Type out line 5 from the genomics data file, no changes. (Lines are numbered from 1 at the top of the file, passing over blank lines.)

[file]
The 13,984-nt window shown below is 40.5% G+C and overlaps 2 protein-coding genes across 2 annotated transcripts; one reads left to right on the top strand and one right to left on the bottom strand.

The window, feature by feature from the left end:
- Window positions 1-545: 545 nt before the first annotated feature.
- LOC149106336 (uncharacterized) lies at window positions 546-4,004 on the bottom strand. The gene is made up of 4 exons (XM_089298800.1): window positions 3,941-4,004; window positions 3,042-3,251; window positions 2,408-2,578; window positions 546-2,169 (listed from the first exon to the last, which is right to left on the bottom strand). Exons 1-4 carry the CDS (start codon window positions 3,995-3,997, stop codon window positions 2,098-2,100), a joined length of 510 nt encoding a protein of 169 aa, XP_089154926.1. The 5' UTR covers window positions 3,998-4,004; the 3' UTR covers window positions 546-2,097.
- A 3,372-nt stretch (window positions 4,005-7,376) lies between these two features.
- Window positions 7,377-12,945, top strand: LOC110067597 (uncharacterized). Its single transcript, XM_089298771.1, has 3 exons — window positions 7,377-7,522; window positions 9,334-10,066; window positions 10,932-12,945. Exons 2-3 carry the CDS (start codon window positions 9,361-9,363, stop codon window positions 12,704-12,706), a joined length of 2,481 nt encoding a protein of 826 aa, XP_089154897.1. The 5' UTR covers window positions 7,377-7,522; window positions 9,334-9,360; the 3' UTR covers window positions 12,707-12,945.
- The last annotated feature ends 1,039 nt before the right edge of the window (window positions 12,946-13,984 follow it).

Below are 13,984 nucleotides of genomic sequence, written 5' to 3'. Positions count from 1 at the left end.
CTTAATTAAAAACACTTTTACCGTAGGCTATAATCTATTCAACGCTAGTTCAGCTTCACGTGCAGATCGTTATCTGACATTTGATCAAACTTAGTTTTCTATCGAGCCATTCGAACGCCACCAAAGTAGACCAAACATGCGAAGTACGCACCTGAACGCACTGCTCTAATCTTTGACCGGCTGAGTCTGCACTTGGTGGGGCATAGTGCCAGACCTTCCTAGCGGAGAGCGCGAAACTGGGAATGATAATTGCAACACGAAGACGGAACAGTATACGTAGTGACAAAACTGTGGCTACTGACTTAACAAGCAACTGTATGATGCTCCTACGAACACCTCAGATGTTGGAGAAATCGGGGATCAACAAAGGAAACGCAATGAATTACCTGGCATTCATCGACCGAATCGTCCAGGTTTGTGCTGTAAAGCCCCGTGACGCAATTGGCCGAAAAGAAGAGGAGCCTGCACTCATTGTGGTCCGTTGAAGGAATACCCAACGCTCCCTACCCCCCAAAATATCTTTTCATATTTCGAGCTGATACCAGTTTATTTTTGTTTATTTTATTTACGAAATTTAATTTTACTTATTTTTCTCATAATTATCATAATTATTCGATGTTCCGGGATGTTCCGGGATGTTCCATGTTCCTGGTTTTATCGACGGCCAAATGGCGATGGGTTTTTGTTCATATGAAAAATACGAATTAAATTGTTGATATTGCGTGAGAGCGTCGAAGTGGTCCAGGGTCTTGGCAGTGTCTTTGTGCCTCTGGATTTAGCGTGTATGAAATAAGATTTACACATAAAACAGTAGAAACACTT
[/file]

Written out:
- A 3,372-nt stretch (window positions 4,005-7,376) lies between these two features.